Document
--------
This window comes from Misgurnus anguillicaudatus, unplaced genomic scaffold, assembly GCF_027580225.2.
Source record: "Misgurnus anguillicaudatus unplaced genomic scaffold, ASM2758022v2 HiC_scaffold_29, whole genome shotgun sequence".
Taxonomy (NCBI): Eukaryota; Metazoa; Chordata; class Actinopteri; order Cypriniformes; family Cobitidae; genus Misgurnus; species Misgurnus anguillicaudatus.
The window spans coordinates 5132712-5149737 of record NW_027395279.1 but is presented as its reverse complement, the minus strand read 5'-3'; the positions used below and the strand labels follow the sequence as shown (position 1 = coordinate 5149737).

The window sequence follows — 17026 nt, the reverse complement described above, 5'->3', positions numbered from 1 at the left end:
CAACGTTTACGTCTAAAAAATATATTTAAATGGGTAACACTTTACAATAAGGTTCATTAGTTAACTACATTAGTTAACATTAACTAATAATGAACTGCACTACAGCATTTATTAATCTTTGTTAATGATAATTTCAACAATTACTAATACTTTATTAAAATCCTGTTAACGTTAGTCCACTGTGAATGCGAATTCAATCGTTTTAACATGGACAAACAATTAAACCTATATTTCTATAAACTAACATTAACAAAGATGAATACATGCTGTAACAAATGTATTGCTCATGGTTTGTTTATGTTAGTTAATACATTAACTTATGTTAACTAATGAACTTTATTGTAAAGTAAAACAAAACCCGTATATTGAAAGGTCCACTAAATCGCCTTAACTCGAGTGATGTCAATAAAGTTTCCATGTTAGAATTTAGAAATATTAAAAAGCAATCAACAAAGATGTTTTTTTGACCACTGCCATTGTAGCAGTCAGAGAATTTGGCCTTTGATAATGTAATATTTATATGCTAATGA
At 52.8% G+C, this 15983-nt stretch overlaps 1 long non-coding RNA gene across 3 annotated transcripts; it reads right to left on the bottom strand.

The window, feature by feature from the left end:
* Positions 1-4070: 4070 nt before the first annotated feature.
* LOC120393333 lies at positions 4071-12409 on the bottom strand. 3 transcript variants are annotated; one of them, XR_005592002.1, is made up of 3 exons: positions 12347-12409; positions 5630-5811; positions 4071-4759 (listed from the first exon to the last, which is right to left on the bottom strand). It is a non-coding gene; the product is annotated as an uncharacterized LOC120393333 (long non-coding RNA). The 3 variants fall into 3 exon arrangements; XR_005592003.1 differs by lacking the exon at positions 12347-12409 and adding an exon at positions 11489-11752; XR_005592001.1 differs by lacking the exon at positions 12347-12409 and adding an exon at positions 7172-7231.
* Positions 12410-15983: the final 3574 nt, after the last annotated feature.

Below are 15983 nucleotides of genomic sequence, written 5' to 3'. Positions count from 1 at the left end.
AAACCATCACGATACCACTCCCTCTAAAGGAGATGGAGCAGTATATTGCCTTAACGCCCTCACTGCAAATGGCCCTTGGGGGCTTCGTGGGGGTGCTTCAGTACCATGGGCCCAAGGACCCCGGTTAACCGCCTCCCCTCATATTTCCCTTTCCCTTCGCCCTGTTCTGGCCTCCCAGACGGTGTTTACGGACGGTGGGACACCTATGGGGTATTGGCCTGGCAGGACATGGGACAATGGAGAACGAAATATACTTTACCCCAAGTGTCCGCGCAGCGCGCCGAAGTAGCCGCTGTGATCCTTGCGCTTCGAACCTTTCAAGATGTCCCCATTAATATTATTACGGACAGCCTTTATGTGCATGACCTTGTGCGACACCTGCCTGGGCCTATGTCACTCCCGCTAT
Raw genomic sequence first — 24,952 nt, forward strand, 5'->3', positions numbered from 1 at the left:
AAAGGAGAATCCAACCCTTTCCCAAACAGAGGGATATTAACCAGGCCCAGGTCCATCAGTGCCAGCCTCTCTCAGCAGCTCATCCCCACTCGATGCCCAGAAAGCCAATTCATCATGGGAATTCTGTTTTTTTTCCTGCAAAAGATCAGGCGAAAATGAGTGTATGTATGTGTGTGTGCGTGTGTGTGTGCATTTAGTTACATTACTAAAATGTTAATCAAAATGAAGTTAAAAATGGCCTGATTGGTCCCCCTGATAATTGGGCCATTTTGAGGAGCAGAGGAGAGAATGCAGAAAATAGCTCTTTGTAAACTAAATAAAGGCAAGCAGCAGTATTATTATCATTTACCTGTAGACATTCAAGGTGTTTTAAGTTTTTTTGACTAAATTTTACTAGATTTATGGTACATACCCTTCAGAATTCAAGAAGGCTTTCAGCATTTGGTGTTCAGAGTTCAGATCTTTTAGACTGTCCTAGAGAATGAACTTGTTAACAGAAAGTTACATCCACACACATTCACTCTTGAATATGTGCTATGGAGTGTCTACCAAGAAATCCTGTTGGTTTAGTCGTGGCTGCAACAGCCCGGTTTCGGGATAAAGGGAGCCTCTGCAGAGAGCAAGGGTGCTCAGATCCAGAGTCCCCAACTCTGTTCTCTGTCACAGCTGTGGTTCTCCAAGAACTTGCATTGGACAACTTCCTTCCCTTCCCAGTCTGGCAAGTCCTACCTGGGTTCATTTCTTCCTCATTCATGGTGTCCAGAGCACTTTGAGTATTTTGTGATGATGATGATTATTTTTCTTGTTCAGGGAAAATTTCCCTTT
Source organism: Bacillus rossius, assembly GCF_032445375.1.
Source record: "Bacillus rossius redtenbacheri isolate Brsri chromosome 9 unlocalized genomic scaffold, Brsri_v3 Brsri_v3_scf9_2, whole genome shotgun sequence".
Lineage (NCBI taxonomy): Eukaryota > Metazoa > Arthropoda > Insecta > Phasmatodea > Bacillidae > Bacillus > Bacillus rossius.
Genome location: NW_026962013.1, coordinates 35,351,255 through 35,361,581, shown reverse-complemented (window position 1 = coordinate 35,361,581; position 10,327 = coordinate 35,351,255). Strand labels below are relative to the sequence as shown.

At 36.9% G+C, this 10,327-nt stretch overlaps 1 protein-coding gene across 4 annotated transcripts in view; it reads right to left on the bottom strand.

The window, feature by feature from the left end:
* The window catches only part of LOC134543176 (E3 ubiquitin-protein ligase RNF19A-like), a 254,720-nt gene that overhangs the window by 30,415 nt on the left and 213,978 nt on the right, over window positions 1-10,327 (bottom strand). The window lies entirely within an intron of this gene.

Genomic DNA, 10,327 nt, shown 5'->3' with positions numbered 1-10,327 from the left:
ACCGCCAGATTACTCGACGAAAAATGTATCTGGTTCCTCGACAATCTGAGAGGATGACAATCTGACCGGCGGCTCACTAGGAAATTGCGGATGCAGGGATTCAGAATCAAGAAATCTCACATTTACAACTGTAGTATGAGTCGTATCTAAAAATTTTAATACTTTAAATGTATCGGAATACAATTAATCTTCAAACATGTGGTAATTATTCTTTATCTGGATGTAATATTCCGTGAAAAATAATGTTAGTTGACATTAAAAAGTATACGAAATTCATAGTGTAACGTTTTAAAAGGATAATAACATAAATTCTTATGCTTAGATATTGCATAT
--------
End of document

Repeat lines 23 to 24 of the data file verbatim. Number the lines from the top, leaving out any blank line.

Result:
Genomic DNA, 10,327 nt, shown 5'->3' with positions numbered 1-10,327 from the left:
ACCGCCAGATTACTCGACGAAAAATGTATCTGGTTCCTCGACAATCTGAGAGGATGACAATCTGACCGGCGGCTCACTAGGAAATTGCGGATGCAGGGATTCAGAATCAAGAAATCTCACATTTACAACTGTAGTATGAGTCGTATCTAAAAATTTTAATACTTTAAATGTATCGGAATACAATTAATCTTCAAACATGTGGTAATTATTCTTTATCTGGATGTAATATTCCGTGAAAAATAATGTTAGTTGACATTAAAAAGTATACGAAATTCATAGTGTAACGTTTTAAAAGGATAATAACATAAATTCTTATGCTTAGATATTGCATAT